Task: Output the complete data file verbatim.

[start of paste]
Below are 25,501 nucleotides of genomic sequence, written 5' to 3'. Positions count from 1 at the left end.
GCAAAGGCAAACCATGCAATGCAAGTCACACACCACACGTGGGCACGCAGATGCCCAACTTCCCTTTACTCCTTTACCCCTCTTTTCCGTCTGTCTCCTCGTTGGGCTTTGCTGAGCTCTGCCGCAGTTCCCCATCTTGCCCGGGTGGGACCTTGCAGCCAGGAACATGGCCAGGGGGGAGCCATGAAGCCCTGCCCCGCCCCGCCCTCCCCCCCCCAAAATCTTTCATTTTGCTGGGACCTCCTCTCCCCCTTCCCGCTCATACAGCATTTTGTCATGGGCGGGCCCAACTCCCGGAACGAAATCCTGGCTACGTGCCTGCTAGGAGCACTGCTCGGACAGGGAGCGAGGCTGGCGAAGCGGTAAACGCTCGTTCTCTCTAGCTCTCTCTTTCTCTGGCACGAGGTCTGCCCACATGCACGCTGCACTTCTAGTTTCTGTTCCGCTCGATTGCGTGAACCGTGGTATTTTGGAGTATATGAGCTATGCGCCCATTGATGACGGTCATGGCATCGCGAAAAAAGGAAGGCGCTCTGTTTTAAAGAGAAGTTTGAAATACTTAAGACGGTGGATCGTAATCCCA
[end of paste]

Below are 25,501 nucleotides of genomic sequence, written 5' to 3'. Positions count from 1 at the left end.
GCAAAGGCAAACCATGCAATGCAAGTCACACACCACACGTGGGCACGCAGATGCCCAACTTCCCTTTACTCCTTTACCCCTCTTTTCCGTCTGTCTCCTCGTTGGGCTTTGCTGAGCTCTGCCGCAGTTCCCCATCTTGCCCGGGTGGGACCTTGCAGCCAGGAACATGGCCAGGGGGGAGCCATGAAGCCCTGCCCCGCCCCGCCCTCCCCCCCCCAAAATCTTTCATTTTGCTGGGACCTCCTCTCCCCCTTCCCGCTCATACAGCATTTTGTCATGGGCGGGCCCAACTCCCGGAACGAAATCCTGGCTACGTGCCTGCTAGGAGCACTGCTCGGACAGGGAGCGAGGCTGGCGAAGCGGTAAACGCTCGTTCTCTCTAGCTCTCTCTTTCTCTGGCACGAGGTCTGCCCACATGCACGCTGCACTTCTAGTTTCTGTTCCGCTCGATTGCGTGAACCGTGGTATTTTGGAGTATATGAGCTATGCGCCCATTGATGACGGTCATGGCATCGCGAAAAAAGGAAGGCGCTCTGTTTTAAAGAGAAGTTTGAAATACTTAAGACGGTGGATCGTAATCCCA